“this life is not a dress rehearsal.”

the magic of friday night seems ubiquitous. for those in a traditional workweek, the weekend stretches out in front of you, friday night’s yawns delicious and lingered in. there are two glorious days to follow, days of errands or adventures or catch-up or sleep or just simply nothing. two of them. days to declutter your brain a little and sink into a little less routine.

and then, suddenly, sunday.

and, too fast, monday.

and we find ourselves wishing for friday.

yet, there is something about mondays that we should probably lean into. another day. here.

i stand here, in the kitchen in the world in all its complexities and all its flaws, and the dog gives me a kiss before he starts his breakfast and i bring david freshly-brewed coffee in a favorite mug. he smiles as i approach his pillow and the dog pounces on the bed. the sounds of early-early monday morning are like the sounds of saturday, like the sounds of friday. the certainty of monday is no less or more certain than the certainty of saturday or friday.

i imagine my brother took with him the sounds of morning, the sounds of his beloveds, the sweet taste of first java and ice cream in a late-night bowl. i don’t imagine he reached out to grab things as he floated; there were certainly no trappings as dear as the party he had on thursday-the-day-before just being near those he loved. his hologram remains with each of us, his humor and brilliant mind within our grasp as we speak of him. he made – and makes – a difference in this world for us.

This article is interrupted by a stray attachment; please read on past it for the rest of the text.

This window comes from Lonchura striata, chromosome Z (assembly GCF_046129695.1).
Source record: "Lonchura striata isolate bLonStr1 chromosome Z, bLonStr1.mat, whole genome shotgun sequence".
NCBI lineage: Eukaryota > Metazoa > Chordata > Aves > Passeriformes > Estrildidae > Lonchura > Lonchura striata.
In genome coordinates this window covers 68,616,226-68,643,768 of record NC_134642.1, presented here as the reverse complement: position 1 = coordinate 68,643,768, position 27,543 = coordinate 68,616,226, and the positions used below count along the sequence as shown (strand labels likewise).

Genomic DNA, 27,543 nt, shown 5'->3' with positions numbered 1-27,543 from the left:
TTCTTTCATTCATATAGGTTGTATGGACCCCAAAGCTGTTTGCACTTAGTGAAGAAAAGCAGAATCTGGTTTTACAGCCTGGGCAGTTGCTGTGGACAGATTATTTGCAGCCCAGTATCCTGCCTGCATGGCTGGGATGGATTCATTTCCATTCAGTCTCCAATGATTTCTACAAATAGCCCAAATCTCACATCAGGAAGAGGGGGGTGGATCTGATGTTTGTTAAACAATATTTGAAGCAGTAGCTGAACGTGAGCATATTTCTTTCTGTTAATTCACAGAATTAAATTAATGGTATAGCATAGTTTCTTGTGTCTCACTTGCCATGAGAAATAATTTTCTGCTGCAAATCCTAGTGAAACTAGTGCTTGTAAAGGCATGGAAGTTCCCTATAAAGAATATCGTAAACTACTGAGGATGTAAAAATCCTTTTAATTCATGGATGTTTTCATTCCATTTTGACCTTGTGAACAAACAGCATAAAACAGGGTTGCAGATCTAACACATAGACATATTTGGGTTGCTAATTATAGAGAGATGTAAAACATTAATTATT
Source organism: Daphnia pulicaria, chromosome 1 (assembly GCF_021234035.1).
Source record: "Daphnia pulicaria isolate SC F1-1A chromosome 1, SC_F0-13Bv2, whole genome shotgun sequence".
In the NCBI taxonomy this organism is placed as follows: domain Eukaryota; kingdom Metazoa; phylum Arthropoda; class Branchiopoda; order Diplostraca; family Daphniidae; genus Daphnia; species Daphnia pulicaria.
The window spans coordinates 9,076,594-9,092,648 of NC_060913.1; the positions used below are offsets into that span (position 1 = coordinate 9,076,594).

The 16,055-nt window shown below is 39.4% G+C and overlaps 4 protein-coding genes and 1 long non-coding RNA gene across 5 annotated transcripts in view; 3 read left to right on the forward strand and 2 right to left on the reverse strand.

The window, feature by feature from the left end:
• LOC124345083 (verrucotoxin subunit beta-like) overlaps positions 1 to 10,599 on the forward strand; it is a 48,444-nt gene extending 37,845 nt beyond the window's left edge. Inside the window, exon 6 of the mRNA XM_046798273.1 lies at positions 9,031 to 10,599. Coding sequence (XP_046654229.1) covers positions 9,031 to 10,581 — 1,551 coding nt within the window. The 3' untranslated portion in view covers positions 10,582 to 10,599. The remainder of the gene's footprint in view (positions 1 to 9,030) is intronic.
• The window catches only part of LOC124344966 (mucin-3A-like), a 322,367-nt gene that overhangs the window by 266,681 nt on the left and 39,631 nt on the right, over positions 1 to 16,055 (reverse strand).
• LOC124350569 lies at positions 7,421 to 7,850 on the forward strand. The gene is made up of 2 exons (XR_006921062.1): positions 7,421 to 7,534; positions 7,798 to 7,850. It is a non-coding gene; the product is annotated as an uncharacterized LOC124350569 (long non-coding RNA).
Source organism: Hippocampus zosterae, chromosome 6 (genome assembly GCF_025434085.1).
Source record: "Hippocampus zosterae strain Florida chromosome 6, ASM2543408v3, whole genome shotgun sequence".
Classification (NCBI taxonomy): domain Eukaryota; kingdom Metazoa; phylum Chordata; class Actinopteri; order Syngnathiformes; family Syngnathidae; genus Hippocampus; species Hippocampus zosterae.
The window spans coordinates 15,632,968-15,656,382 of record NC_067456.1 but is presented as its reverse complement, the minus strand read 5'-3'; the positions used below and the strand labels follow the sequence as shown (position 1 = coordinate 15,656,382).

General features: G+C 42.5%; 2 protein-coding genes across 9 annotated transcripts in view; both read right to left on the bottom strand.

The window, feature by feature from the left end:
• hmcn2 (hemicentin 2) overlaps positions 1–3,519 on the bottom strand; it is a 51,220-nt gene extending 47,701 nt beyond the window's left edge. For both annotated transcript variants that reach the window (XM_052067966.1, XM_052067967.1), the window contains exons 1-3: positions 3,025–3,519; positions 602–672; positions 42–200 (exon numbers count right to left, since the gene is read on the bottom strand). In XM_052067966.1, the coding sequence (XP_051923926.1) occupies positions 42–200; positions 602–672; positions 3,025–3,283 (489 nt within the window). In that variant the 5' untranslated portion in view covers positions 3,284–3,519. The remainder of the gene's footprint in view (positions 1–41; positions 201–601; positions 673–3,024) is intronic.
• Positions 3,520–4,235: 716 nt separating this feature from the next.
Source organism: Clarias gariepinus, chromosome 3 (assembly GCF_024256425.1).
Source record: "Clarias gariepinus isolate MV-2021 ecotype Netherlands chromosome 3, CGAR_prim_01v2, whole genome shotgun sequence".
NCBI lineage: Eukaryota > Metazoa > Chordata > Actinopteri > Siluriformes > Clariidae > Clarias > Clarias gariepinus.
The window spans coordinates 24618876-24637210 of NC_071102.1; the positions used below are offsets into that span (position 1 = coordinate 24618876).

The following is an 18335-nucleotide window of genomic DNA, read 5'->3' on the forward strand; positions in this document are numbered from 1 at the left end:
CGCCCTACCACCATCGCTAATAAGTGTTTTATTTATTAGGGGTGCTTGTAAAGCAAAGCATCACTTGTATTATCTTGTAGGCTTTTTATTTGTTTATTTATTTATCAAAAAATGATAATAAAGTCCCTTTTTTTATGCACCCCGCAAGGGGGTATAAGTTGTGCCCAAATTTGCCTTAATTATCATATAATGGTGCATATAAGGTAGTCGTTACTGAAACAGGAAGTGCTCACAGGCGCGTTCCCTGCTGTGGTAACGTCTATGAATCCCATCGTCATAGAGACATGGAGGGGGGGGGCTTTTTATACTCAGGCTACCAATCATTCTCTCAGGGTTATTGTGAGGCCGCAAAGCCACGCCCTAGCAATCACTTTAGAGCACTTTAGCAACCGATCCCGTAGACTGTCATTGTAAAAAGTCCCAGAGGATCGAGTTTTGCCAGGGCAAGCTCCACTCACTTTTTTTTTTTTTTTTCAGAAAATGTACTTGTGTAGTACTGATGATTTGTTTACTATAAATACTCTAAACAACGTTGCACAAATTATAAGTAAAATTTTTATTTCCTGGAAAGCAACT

we can choose to shut down the party on sunday. last call before midnight, enough time to sleep for the new week. or i guess we can recognize it can keep going. to be standing here, now, in this spot – with all its chaos and all its bounty – is party enough.

the day starts in quiet. the sun is barely over the horizon. the birds are singing, chipmunks chirp. i can smell the coffee brewing. i am here. i don’t know how the world goes on once i can’t feel it anymore. but for now, i can.

and it’s opening day. again.

*****

read DAVID’S thoughts this MERELY-A-THOUGHT MONDAY

in honor of my big brother, listen to ANGEL YOU ARE

(from AS SURE AS THE SUN ©️ 2002 kerri sherwood)

sip coffee, listen to the birds, love on your loved ones, kiss your dog. repeat.


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older-agers. [not-so-flawed wednesday]

in junior high i wrote a piece which i titled “old age is not a disease”. i was the child of older parents; most of my friends’ parents were at least ten years younger than mine, some fifteen. many of my parent’s friends were also their age and my grandparents were significantly older, so i was surrounded by elders.

i’m not quite sure what compelled me to write this piece, but it was written with fervor and i was passionate about my assertion. though i’m certain it’s somewhere in a bin downstairs, i’ll rely on my tenuous memory when i say i backed it up with facts and a great deal of emotion. always thready and emotional. from the beginning, i suspect.

so i guess it should come as no surprise that i am drawn to things waning. i find the flower on trail past its prime, bowing to the forest floor, petals wrinkling. i find the fallen tree, nurselog to a little community of new trees, striving. i find the dried grasses, glowing in late autumn. my photo library is full of these older-agers.